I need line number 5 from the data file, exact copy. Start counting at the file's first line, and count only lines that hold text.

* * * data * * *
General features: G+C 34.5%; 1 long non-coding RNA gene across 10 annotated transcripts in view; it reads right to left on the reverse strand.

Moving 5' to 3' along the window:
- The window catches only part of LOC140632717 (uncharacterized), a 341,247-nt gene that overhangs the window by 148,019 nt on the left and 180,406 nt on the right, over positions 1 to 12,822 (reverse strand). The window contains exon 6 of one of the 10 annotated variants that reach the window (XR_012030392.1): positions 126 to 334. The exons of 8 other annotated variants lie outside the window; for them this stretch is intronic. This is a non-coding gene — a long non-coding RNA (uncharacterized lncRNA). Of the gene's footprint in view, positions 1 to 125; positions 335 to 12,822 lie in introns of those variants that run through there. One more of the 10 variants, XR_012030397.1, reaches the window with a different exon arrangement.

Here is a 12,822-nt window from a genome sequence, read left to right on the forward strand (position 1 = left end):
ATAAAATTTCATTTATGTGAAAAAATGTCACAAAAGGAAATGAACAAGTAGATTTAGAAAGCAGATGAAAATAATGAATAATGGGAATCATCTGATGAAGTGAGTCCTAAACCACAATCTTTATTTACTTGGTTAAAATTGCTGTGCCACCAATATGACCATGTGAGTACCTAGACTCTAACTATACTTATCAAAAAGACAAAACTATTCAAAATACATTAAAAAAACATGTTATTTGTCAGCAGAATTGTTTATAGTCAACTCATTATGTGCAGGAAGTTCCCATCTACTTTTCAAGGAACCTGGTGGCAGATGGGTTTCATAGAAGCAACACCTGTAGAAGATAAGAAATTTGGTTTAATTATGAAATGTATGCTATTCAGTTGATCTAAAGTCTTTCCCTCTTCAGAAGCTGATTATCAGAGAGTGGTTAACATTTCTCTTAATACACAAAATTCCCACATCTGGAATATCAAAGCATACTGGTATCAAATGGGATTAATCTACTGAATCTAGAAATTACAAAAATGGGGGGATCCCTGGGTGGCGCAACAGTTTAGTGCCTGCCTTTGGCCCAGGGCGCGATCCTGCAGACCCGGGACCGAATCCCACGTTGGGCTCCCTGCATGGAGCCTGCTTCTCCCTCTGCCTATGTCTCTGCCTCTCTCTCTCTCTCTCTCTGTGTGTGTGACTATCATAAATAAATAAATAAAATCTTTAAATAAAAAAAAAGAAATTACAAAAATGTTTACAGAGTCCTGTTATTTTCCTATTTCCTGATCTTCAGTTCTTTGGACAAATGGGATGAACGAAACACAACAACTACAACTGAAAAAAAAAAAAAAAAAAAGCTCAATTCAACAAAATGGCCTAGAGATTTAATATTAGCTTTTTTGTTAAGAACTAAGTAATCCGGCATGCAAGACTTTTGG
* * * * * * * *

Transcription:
ATAAAATTTCATTTATGTGAAAAAATGTCACAAAAGGAAATGAACAAGTAGATTTAGAAAGCAGATGAAAATAATGAATAATGGGAATCATCTGATGAAGTGAGTCCTAAACCACAATCTTTATTTACTTGGTTAAAATTGCTGTGCCACCAATATGACCATGTGAGTACCTAGACTCTAACTATACTTATCAAAAAGACAAAACTATTCAAAATACATTAAAAAAACATGTTATTTGTCAGCAGAATTGTTTATAGTCAACTCATTATGTGCAGGAAGTTCCCATCTACTTTTCAAGGAACCTGGTGGCAGATGGGTTTCATAGAAGCAACACCTGTAGAAGATAAGAAATTTGGTTTAATTATGAAATGTATGCTATTCAGTTGATCTAAAGTCTTTCCCTCTTCAGAAGCTGATTATCAGAGAGTGGTTAACATTTCTCTTAATACACAAAATTCCCACATCTGGAATATCAAAGCATACTGGTATCAAATGGGATTAATCTACTGAATCTAGAAATTACAAAAATGGGGGGATCCCTGGGTGGCGCAACAGTTTAGTGCCTGCCTTTGGCCCAGGGCGCGATCCTGCAGACCCGGGACCGAATCCCACGTTGGGCTCCCTGCATGGAGCCTGCTTCTCCCTCTGCCTATGTCTCTGCCTCTCTCTCTCTCTCTCTCTGTGTGTGTGACTATCATAAATAAATAAATAAAATCTTTAAATAAAAAAAAAGAAATTACAAAAATGTTTACAGAGTCCTGTTATTTTCCTATTTCCTGATCTTCAGTTCTTTGGACAAATGGGATGAACGAAACACAACAACTACAACTGAAAAAAAAAAAAAAAAAAAGCTCAATTCAACAAAATGGCCTAGAGATTTAATATTAGCTTTTTTGTTAAGAACTAAGTAATCCGGCATGCAAGACTTTTGG